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Found 3 results

  1. Hi! I recently aqcuired quite a lot of "microfossils" to kick off my Triassic collection, as I personally find it one of the most interesting time periods and while I am aware possibly not all of them are ID'd correctly I just wanted to get some nice fossils from this time period regardless of their ID's. All the fossils I acquired are from the Bull Canyon Formation, Dockum Group, San Miguel County, New Mexico, USA (Norian age) But I myself am not very knowledgeable yet in this material as I just started my collection but I am aware that some if not most of the ID's on these fossils given by the seller might be wrong as everything I read about the Bull Canyon formation says that the formation isn't that well discribed yet. I tried to make the photo's as good as I could, but it wasn't always easy given their extremely small size, so I hope the quality is good enough to work with. So I am kinda hoping is someone here on the forum would like to give it a try to see if he/she could confirm or disprove given ID's. Thank you in advance! The first set of 2 teeth were listed as the Phytosaur "Pseudopalatus" teeth which after doing a bit of research is considered a junior synonym for "Machaeroprosopus" The next collection of 3 teeth were listed as the Pseudosuchian "Revueltosaurus" The next tooth was listed as a "Theropod indet" tooth, and I know there are at least 2 species of theropod present at Bull Canyon, a Coelophysid called Gojirasaurus and a herrerasaurid called Chindesaurus. But I am not even sure whether this tooth is dinosaurian or not. The next set of teeth were listed as "Arganodus" lungfish teeth And the final tooth was listed as a "Sphenodont" (Rhynchocephalia indet.) tooth with affinities to Clevosaurus (which is found in Nova Scotia, Great Britain and China)
  2. Multitaxic bone assemblage from the Post Quarry

    Hey everyone I recently found this paper on ResearchGate.. thought some people might want to see it. The paper basically describes the skeletal remains of various archosauriform taxa from a new Triassic bone assemblage from the Post Quarry (Dockum Group; Texas). The taxa described include Vancleavea campi and a new silesaurid (Soumyasaurus aenigmaticus - see below). Here's the RG link: https://www.researchgate.net/publication/327020021_Description_of_a_multitaxic_bone_assemblage_from_the_Upper_Triassic_Post_Quarry_of_Texas_Dockum_Group_including_a_new_small_basal_dinosauriform_taxon Sarigül, Agnolín and Chatterjee (2018) - Description of a multitaxic bone assemblage from the Upper Triassic Post Quarry of Texas (Dockum Group), including a new small basal dinosauriform taxon Abstract: A bone assemblage composed of intermixed small cranial and postcranial fragments from the Post Quarry of Texas, USA, is described. The skeletal elements represent multiple individuals of different taxa, including a partial dorsal column assigned to Vancleavea campi and an incomplete dentary referred to a new genus and species of a small-sized basal dinosauriform. Ankylothecodont dental implantation of the dinosauriform dentary bears strong resemblance to silesaurids. A fragmentary archosauromorph braincase is another intriguing element of the assemblage; it displays a striking contrast of a derived otoccipital on a plesiomorphic basioccipital. Poor preservation prevents more conclusive taxonomic assignments for the rest of the skeletal elements. The observed attrition and entangling in this bone assemblage reflect the complexities of the Dockum land tetrapod taphonomy. Partial dentary of S. aenigmaticus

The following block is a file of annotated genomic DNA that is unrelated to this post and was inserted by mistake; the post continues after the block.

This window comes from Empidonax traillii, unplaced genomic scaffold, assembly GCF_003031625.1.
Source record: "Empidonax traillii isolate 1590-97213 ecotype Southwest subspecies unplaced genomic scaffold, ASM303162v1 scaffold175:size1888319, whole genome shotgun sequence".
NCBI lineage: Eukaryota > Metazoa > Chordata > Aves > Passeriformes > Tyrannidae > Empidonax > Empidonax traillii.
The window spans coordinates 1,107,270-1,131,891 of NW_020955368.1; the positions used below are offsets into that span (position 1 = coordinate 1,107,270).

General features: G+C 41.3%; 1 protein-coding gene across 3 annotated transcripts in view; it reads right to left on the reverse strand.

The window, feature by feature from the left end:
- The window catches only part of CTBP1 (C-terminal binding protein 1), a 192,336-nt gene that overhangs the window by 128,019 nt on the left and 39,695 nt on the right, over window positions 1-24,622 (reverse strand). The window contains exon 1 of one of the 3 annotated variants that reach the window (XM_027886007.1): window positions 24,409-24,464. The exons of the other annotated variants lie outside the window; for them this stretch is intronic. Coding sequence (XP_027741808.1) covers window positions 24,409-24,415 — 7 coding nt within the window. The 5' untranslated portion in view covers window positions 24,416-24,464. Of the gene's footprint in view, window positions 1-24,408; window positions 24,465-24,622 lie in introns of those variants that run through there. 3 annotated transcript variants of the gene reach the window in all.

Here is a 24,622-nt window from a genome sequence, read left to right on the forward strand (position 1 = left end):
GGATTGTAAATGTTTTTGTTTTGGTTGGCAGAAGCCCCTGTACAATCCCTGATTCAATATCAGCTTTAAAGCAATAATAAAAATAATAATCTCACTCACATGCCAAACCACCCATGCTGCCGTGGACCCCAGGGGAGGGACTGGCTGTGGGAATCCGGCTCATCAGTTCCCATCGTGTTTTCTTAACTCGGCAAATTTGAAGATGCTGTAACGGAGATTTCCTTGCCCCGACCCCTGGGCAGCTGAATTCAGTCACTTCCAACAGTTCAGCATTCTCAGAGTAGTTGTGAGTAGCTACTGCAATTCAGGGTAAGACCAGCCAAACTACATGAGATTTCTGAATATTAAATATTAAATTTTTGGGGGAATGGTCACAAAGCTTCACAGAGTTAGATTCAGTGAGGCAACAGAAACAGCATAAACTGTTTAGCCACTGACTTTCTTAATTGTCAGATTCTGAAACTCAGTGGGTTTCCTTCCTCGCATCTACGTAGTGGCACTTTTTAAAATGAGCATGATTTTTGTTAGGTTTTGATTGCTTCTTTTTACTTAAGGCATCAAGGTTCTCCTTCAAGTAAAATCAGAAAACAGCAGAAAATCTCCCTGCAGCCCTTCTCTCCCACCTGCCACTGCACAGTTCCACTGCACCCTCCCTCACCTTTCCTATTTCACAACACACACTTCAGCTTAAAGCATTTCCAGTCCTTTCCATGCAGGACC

3. A new article is now available online: Michelle R. Stocker; Sterling J. Nesbitt; Katharine E. Criswell; William G. Parker; Lawrence M. Witmer; Timothy B. Rowe; Ryan Ridgely; Matthew A. Brown (2016). "A Dome-Headed Stem Archosaur Exemplifies Convergence among Dinosaurs and Their Distant Relatives". Current Biology. in press. doi:10.1016/j.cub.2016.07.066. Triopticus is just another one of the many additions of the list of Triassic reptiles that are superficially similar to dinosaurs but fall outside Dinosauromorpha. This discovery brings to mind the putative Triassic pachycephalosaur from India (mentioned in Naish and Martill 2001 and Butler and Sullivan 2009), and it's almost certain that the "Triassic pachycephalosaur" could be a relative of Triopticus, since the putative pachycephalosaur classification of the Indian form, like the ornithomimosaur classification of Shuvosaurus and avialan classification of Protoavis, was greeted with skepticism by Chatterjee's critics. R. J. Butler and R. M. Sullivan, 2009. The phylogenetic position of Stenopelix valdensis from the Lower Cretaceous of Germany and the early fossil record of Pachycephalosauria. Acta Palaeontologica Polonica 54(1): 21-34 Naish, D. and Martill, D.M. 2001. Boneheads and horned dinosaurs. In: D.M. Martill and D. Naish (eds.), Dinosaurs of the Isle of Wight, 133–146. The Palaeontological Association, London.
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